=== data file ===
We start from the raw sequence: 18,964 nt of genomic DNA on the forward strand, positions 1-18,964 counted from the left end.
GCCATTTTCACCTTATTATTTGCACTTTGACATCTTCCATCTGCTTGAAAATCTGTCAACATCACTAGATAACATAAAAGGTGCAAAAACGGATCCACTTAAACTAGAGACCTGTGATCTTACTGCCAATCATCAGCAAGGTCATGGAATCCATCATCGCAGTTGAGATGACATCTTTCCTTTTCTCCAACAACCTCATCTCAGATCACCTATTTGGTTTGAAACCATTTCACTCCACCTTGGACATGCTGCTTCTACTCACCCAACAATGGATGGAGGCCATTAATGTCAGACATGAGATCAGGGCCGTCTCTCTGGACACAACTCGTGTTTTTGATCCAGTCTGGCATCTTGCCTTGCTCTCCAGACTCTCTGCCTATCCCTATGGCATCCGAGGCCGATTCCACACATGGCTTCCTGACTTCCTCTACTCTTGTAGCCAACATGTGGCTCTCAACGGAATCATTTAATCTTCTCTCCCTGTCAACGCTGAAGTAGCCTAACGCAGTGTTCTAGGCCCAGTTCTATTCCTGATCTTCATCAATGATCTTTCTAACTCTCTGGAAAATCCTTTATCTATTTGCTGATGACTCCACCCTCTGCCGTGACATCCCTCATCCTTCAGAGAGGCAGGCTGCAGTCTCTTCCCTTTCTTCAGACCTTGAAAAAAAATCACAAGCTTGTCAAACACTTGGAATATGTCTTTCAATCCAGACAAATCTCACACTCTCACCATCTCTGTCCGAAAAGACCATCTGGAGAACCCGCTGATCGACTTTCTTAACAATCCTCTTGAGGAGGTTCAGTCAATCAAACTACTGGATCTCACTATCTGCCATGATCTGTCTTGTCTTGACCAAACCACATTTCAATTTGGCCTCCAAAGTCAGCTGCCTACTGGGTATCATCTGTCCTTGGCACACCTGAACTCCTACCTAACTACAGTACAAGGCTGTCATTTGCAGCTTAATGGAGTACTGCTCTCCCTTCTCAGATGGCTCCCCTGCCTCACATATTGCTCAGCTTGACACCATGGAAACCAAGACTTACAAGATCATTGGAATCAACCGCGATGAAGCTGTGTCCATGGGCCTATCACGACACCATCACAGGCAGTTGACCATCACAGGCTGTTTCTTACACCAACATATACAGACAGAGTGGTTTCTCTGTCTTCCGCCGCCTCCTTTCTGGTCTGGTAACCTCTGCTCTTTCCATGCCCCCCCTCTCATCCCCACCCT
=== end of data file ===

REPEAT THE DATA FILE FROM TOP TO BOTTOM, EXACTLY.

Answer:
We start from the raw sequence: 18,964 nt of genomic DNA on the forward strand, positions 1-18,964 counted from the left end.
GCCATTTTCACCTTATTATTTGCACTTTGACATCTTCCATCTGCTTGAAAATCTGTCAACATCACTAGATAACATAAAAGGTGCAAAAACGGATCCACTTAAACTAGAGACCTGTGATCTTACTGCCAATCATCAGCAAGGTCATGGAATCCATCATCGCAGTTGAGATGACATCTTTCCTTTTCTCCAACAACCTCATCTCAGATCACCTATTTGGTTTGAAACCATTTCACTCCACCTTGGACATGCTGCTTCTACTCACCCAACAATGGATGGAGGCCATTAATGTCAGACATGAGATCAGGGCCGTCTCTCTGGACACAACTCGTGTTTTTGATCCAGTCTGGCATCTTGCCTTGCTCTCCAGACTCTCTGCCTATCCCTATGGCATCCGAGGCCGATTCCACACATGGCTTCCTGACTTCCTCTACTCTTGTAGCCAACATGTGGCTCTCAACGGAATCATTTAATCTTCTCTCCCTGTCAACGCTGAAGTAGCCTAACGCAGTGTTCTAGGCCCAGTTCTATTCCTGATCTTCATCAATGATCTTTCTAACTCTCTGGAAAATCCTTTATCTATTTGCTGATGACTCCACCCTCTGCCGTGACATCCCTCATCCTTCAGAGAGGCAGGCTGCAGTCTCTTCCCTTTCTTCAGACCTTGAAAAAAAATCACAAGCTTGTCAAACACTTGGAATATGTCTTTCAATCCAGACAAATCTCACACTCTCACCATCTCTGTCCGAAAAGACCATCTGGAGAACCCGCTGATCGACTTTCTTAACAATCCTCTTGAGGAGGTTCAGTCAATCAAACTACTGGATCTCACTATCTGCCATGATCTGTCTTGTCTTGACCAAACCACATTTCAATTTGGCCTCCAAAGTCAGCTGCCTACTGGGTATCATCTGTCCTTGGCACACCTGAACTCCTACCTAACTACAGTACAAGGCTGTCATTTGCAGCTTAATGGAGTACTGCTCTCCCTTCTCAGATGGCTCCCCTGCCTCACATATTGCTCAGCTTGACACCATGGAAACCAAGACTTACAAGATCATTGGAATCAACCGCGATGAAGCTGTGTCCATGGGCCTATCACGACACCATCACAGGCAGTTGACCATCACAGGCTGTTTCTTACACCAACATATACAGACAGAGTGGTTTCTCTGTCTTCCGCCGCCTCCTTTCTGGTCTGGTAACCTCTGCTCTTTCCATGCCCCCCCTCTCATCCCCACCCT